4.30 | 1829 ratings

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In the Land of Grey and Pink
Caravan Canterbury Scene

Review by Lieutenant_Lan

5 stars In the Land of Grey and Pink released in 1971 and is the third studio album by English band Caravan. This album is one of the most well received in the Canterbury Scene, and for good reason. It combines a lot of sounds really well. Psychedelic, folk, jazz, maybe a little symphonic. The instrumentation is good, production is great, lyrics are fun, and no bad songs on the album. Personally I would recommend this to anyone just getting into prog because its a very easy listen, great songs, and mixes a lot of sounds. I will give this album a 5/5. An essential in my book.
 Golf Girl by CARAVAN album cover Singles/EPs/Fan Club/Promo, 1971
3.45 | 12 ratings

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Golf Girl
Caravan Canterbury Scene

Review by mohaveman

4 stars These may not be the most progressive songs that Caravan ever put out but I love them. Both are shorter songs from their 3rd album, (maybe their best one), THE LAND OF GREY AND PINK. Kinda poppy and whimsical, but fun, with classic Caravan beats and lyrics. I would even say that "Golf Girl" is a tad naughty with double meanings. And anything with Sinclair's soothing voice always draws me in. The drumming always makes my toes tap along.. For a great nostalgic experience, check out the Youtube video of the guys doing Golf Girl and Winter Wine on German TV's Beat Club in 1971. Amazing old trippy special effects and everything...even some lyric changes. While not essential, especially if you own the complete album, I still find these 2 tunes absolutely enjoyable listens. 4 stars.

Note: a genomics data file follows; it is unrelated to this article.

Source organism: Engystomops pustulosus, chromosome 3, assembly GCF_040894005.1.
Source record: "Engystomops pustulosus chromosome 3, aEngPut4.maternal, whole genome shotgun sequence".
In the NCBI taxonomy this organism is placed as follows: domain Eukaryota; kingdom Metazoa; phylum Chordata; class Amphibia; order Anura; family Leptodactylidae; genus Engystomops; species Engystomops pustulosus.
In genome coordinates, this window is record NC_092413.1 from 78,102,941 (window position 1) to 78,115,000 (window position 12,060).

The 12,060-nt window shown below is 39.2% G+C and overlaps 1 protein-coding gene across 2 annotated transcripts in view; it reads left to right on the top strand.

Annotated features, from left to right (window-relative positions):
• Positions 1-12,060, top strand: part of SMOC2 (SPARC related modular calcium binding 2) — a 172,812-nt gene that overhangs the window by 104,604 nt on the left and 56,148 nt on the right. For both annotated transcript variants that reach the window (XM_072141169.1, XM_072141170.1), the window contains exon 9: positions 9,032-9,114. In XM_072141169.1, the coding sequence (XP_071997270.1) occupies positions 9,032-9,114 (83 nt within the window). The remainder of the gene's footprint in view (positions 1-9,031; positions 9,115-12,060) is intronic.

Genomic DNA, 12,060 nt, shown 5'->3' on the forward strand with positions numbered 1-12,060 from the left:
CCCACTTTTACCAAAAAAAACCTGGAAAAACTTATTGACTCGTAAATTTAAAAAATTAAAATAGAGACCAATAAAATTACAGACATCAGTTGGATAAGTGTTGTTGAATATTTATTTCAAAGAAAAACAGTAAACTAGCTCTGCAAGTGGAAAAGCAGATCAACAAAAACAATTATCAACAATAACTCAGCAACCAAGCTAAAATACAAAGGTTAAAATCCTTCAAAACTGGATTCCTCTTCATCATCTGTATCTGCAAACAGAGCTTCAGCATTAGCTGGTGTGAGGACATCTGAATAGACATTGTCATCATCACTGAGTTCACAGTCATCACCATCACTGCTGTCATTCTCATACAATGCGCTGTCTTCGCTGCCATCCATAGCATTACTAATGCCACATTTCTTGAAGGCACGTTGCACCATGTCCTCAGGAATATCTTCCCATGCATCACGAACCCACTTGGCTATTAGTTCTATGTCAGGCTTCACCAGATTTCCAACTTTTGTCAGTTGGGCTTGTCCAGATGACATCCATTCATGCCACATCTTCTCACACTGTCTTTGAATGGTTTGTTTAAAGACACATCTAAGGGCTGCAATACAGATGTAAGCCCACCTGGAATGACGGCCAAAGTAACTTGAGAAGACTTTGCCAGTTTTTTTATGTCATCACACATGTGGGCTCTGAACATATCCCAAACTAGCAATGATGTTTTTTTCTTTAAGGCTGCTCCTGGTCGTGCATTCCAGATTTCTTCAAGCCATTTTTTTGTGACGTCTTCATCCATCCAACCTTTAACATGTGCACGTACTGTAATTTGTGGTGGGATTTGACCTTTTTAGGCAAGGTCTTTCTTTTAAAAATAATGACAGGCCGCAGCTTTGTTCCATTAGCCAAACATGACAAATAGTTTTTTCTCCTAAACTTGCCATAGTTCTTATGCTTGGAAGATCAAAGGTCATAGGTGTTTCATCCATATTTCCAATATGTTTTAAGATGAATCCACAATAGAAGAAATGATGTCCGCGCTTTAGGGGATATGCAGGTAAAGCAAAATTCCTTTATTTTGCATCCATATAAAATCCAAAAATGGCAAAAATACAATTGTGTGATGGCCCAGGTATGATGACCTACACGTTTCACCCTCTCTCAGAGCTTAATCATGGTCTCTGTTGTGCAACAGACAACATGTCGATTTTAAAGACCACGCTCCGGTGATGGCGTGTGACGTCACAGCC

In the Land of Grey and Pink by CARAVAN album cover Studio Album, 1971
4.30 | 1829 ratings

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In the Land of Grey and Pink
Caravan Canterbury Scene

Review by VianaProghead
Prog Reviewer

5 stars Review N║ 395

No name of the musical scene developed in the British city of Canterbury can be seen with as much force as Caravan, although many bands and artists have appeared and that even gave the name of one of the movements and variations of the progressive rock in the early 70's. Along with Soft Machine, Caravan is perhaps the definitive Canterbury scene progressive rock act. Less jazzy than their more famous neighbours, Caravan wasn't as heavy handed as their more critically lauded peers. But, what they did have was a much firmer grasp of pop dynamics and nowhere was this more obvious than their 1971 album, "In The Land Of Grey And Pink" which is, for many, Caravan's definitive masterpiece.